Conan Doyle and George Eliot

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Monday 27th March 1984

Last night I read an article on Conan Doyle which set me thinking about caricature and characterisation. Sherlock Holmes is of course a caricature in every respect: his famous ‘character’ is made up of a number of extremely exaggerated and improbable traits which we believe in not because we think we ought to but because we genuinely want to: the very unlikelihood of all these multifarious character traits being present in one person fires our imagination and turns a comic-strip figure into a hologram, not actually three-dimensional but in fact far more real and rounded-out the most of the characters we encounter in fiction.  We believe that Holmes decorates his wall with a patriotic ‘V’ made up of bullet-holes because we want to: it is pleasing to imagine that so great and intelligent man could be so whimsical – and so great in his whimsy.


Portrait of Arthur Conan Doyle by George Wylie Hutchinson, 1894.


Let us now think of a book with real characters – that is to say, real characterisation: Middlemarch. I know of no book with more patient, expansive and generous characterisation than Middlemarch; I can think of no other novel in which the narrator’s attention is so evenly and intelligently distributed. All the characters seem absolutely true to life; their predicaments seem equally true, and one follows their course with a fascination which – owing to the skill of the author – never degenerates into impatience. But, fascinating as the story is, both in its details and in its overall scheme, it is hard to get as excited about Dorothea or Bulstrode as one does about Holmes. The complete Dorothea is there: either we are being told about her, we have been told about her, or we know that we will be told about her: the omniscient narrator will in time of a loss of all his knowledge, which is of course the sum total of all knowledge on the subject. Ironically enough this makes Dorothea fade rather than glow: a short while after one has put down the book, she retreats into the weave of its fabric, becoming not a highly individuated fictional heroine (although she most certainly is this) but instead an example of the style, technique, a view of life and fiction which is the true subject of the novel. The real hero of Middlemarch is the narrator; and it is a particular irony that this most unegotistical novel leaves us with a burning desire to know who this person ‘George Eliot’ really was – what is this thing, ‘George Eliot’, that we have just experienced, really is.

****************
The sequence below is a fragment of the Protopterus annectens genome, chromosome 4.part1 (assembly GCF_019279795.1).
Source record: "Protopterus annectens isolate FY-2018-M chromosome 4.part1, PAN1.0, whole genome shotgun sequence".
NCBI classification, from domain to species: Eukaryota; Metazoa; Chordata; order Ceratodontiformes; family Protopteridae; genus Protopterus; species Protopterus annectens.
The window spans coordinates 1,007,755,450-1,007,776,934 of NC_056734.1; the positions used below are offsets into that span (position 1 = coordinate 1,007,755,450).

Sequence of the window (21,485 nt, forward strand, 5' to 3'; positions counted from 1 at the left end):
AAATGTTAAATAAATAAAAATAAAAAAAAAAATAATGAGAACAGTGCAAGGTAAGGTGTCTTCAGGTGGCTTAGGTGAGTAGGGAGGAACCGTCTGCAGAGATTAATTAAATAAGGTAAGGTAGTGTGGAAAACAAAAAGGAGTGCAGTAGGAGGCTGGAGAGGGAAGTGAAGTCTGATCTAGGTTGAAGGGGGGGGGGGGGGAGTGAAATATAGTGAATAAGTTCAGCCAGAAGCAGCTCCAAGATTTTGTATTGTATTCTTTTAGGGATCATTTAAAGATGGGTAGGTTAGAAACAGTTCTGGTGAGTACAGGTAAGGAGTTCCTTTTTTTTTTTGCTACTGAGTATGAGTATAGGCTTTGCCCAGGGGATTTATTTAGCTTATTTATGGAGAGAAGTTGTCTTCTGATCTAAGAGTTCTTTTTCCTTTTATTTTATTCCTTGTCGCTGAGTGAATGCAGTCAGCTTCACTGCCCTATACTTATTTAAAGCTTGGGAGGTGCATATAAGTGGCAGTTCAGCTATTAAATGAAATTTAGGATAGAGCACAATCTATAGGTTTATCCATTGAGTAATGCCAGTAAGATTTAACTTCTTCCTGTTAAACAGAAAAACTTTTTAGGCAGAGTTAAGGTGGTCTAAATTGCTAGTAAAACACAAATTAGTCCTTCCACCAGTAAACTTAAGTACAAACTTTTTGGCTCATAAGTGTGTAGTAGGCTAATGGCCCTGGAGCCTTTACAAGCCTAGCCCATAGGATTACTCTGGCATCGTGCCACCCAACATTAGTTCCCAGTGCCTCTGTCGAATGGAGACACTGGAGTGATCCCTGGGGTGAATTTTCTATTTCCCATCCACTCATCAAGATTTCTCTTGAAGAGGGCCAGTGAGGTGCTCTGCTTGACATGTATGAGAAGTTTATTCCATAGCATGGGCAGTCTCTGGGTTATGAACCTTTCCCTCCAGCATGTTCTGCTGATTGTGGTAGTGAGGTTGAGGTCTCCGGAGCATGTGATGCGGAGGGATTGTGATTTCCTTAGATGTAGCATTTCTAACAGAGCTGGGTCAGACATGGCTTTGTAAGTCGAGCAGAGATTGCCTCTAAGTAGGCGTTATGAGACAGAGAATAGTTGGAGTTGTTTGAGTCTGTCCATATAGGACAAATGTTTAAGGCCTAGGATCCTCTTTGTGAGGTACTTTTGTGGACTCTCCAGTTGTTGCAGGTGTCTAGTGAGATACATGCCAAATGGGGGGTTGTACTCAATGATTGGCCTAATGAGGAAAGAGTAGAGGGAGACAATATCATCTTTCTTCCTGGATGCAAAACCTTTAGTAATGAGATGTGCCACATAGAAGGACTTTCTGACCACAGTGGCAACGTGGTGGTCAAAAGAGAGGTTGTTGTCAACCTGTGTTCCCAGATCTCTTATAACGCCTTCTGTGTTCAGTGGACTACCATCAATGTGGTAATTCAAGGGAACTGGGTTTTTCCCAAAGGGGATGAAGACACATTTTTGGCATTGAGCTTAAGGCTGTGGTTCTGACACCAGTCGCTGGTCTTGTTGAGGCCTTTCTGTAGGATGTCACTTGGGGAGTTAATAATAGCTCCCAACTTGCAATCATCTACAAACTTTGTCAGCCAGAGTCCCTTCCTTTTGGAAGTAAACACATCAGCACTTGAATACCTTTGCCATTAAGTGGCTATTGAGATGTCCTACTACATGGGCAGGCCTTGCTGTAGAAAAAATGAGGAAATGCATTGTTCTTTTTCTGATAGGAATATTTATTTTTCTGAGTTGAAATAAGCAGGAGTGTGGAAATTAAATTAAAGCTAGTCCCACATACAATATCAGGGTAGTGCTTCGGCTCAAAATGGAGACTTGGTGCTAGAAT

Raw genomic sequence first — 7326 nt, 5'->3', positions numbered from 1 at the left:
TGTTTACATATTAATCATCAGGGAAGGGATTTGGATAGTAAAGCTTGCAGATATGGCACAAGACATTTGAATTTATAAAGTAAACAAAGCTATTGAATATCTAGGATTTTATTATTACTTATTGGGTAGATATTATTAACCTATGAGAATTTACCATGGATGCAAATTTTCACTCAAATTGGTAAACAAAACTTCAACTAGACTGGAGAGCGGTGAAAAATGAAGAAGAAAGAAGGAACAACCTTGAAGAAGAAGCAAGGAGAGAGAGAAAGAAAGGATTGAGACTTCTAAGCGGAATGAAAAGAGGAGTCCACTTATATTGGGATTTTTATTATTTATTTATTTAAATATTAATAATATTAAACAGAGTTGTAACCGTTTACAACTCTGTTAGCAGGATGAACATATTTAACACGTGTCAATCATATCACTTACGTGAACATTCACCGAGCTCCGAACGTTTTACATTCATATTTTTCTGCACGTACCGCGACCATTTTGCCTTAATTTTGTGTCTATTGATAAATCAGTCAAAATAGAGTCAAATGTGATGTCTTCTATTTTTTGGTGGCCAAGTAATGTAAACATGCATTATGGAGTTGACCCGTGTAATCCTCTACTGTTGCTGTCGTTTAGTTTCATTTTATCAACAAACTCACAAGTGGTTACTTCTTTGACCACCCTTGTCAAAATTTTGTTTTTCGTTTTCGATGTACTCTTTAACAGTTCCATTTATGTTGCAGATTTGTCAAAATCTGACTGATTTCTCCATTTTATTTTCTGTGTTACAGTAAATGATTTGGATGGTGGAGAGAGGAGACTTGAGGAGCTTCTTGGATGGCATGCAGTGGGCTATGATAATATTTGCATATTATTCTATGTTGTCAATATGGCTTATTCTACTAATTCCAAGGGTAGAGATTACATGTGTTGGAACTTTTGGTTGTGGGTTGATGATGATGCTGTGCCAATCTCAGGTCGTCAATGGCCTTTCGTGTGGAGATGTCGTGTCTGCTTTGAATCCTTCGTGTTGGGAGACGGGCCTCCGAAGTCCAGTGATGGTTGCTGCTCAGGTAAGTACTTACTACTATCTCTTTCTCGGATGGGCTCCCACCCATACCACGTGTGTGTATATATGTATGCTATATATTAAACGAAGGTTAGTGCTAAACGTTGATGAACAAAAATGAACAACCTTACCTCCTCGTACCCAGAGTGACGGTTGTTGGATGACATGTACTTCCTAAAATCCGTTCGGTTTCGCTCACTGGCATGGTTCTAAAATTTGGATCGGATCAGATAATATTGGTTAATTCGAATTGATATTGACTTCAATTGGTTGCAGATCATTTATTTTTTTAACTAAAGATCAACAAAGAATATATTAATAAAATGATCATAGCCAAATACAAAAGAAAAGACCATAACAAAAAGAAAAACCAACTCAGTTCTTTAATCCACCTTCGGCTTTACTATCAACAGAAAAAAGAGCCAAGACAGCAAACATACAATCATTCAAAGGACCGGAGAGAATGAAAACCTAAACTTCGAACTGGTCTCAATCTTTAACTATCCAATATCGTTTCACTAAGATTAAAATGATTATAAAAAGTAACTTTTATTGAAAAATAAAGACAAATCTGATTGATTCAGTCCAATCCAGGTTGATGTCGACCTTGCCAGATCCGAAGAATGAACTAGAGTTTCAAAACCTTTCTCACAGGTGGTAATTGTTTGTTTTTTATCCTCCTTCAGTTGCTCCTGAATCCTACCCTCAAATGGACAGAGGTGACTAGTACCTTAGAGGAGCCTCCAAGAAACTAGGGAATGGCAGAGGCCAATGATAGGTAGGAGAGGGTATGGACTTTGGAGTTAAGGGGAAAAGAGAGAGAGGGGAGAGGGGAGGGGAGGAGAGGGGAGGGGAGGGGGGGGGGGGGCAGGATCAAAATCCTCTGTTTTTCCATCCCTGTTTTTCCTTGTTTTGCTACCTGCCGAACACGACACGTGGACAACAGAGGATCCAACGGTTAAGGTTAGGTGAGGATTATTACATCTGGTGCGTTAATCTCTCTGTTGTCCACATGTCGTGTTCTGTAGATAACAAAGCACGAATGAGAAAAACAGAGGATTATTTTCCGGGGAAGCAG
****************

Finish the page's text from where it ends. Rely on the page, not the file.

Portrait of George Eliot by Samuel Laurence, c. 1860.


Whereas Holmes lives on quite independently of his creator. He is both within the pages of Conan Doyle’s books and outside them: you can be irritated, parodied and completely misunderstood without any of his essential life being touched or diminished. Conan Doyle gave us Holmes incomplete – no past, no inner life except that stimulated by his investigations; he made Holmes, whose many whims and personal accoutrements are so well loved, and entirely functional creation, something designed to fit within the narrow limits of detective fiction yet at the same time expand limitlessly inside the minds of the people reading the stories. Conan Doyle gave us Holmes, a hero of the imagination; Mary Ann Evans gave us George Eliot, a process of the imagination.


Sherlock Holmes as depicted by Sidney Paget, 1904.

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